The story of early computers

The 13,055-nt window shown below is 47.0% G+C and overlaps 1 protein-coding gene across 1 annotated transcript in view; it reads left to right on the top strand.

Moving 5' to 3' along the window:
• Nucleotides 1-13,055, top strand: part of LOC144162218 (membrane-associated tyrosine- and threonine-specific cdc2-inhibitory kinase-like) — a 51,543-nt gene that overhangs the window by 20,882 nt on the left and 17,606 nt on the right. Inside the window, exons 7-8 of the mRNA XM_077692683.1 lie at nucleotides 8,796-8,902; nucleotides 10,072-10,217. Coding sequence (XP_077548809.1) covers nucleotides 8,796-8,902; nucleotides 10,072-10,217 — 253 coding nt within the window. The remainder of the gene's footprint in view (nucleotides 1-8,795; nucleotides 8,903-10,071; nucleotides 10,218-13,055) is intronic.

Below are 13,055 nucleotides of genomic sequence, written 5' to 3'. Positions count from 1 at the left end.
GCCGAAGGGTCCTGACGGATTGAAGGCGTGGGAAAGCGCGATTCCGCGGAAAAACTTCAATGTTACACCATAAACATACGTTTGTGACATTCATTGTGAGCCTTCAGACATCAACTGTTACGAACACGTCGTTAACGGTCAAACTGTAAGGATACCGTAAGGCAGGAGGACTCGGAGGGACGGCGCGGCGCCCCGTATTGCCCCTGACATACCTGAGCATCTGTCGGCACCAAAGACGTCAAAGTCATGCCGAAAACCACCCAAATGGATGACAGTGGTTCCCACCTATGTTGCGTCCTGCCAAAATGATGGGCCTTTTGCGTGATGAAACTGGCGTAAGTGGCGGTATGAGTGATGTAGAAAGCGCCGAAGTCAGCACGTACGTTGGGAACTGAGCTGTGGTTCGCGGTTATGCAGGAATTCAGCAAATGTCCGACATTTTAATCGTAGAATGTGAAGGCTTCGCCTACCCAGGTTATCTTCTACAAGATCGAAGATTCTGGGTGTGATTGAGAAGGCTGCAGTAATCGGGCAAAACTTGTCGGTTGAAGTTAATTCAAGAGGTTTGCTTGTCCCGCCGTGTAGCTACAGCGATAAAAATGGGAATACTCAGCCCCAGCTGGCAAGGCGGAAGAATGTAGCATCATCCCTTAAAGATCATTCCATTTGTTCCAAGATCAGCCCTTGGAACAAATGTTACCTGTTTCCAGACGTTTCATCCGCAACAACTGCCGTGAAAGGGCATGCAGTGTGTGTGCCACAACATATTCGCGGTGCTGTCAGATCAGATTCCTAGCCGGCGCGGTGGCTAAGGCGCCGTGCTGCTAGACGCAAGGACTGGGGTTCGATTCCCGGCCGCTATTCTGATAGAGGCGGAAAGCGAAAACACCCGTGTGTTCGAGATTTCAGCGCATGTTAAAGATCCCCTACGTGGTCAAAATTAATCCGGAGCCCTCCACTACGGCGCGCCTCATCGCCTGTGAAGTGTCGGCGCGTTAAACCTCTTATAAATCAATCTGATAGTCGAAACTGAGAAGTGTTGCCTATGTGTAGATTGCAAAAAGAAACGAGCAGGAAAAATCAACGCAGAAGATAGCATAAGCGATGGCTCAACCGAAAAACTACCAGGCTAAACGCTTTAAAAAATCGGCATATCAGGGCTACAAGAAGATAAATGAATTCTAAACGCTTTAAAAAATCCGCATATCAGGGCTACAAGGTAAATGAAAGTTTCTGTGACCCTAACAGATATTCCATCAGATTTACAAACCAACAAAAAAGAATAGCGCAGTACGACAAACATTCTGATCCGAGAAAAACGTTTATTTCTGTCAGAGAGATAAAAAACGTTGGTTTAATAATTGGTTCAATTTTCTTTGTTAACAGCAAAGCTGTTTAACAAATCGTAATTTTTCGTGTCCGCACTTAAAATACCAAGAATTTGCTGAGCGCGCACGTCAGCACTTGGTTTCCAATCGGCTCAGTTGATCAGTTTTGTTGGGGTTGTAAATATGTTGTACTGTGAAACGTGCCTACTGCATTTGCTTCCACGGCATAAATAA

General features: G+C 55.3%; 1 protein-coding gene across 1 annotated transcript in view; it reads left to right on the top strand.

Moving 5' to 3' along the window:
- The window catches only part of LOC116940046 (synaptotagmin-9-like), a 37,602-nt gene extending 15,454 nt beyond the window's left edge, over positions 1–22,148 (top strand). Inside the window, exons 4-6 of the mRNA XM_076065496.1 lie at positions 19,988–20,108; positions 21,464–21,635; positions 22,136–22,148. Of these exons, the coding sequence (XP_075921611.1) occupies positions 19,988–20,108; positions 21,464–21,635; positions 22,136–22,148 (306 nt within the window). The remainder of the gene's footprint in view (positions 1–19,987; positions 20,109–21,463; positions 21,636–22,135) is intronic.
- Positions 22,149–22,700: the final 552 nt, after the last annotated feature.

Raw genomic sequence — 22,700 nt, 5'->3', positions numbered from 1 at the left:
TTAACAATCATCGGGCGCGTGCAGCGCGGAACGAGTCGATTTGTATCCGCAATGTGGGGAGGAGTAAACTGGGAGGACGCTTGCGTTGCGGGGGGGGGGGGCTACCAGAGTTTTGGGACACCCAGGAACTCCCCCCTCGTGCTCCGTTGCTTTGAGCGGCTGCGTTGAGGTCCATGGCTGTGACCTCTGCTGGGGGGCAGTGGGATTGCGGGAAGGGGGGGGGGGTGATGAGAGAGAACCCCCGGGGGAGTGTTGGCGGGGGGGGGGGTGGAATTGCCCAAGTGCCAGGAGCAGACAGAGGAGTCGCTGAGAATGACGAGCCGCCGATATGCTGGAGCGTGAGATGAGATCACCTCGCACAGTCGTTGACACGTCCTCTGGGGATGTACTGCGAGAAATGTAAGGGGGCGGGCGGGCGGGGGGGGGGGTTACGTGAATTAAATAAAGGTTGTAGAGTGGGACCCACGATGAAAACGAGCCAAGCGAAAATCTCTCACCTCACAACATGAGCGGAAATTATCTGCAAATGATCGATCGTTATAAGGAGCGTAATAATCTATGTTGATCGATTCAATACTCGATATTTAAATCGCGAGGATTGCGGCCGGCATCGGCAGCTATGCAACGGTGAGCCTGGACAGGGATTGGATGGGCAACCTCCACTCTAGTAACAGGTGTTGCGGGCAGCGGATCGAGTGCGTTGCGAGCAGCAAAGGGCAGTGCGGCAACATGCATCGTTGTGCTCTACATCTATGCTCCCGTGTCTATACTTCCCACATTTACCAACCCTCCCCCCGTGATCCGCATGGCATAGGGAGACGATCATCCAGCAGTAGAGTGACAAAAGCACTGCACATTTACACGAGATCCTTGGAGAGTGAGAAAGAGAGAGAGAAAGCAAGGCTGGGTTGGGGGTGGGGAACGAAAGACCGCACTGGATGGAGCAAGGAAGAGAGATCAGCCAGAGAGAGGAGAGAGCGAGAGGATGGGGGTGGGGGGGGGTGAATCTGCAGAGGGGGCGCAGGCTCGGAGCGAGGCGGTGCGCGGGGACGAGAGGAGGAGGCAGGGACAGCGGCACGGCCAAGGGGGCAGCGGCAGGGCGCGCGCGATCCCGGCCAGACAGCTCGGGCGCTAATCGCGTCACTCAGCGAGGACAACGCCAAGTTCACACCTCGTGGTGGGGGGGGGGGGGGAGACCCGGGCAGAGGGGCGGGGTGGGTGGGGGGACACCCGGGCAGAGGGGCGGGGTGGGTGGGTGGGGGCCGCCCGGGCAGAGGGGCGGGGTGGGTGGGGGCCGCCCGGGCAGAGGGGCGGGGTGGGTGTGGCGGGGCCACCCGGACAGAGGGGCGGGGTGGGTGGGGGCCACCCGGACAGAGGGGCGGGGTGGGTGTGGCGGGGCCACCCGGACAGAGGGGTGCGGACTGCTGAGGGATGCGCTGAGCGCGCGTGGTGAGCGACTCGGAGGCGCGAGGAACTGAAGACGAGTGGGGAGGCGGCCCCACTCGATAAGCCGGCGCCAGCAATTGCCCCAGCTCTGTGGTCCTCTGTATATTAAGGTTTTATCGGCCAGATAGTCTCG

During the late 1950's and early 1960's,  computers were processed with IBM cards that were punched out. Most of the models that existed had low memory capacity and took up a lot of space. The memory units had to be kept near 70 degrees. Most of the information had to be entered on data cards. With limited memory, the machines could only do so much. Most of the larger computers had huge rooms to hold their memory units. In later times computer languages were developed to speed up the time it took to enter data inside of it. The amount of data in a personal computer today, compares with the huge rooms of data of the past. The best computers were the ones with the maximum data storage space in the least amount of space. As new computer chips were developed, more things had computer parts inside of them. Digital radio and digital television are examples of what the new computer technology can do. Black boxes inside of airplanes, trains, buses and personal autos are also products of the new generation of computer technology. The home computer of today makes the old style computers look like antiques. The Space Shuttle has an older style of computer on board, and has a hard time getting parts to replace old worn out parts. The one computer that can't be developed is one with artificial intelligence that can compare to our brain. Our brain is capable of emotions, while a computer can only do what you tell it to do. A computer can't see hazards that humans do. A computer can only do what it is programed to do. How some supervisors can tell you that the computer says that you do not have enough work, is beyond me. Where is the human intelligence there?  Or do we have robots ( yes sir--no sir ) serving as management? Human beings have vision and emotions and can see beyond what is shown on computer paper. Where is the respect due to our workers? What do you think on this subject?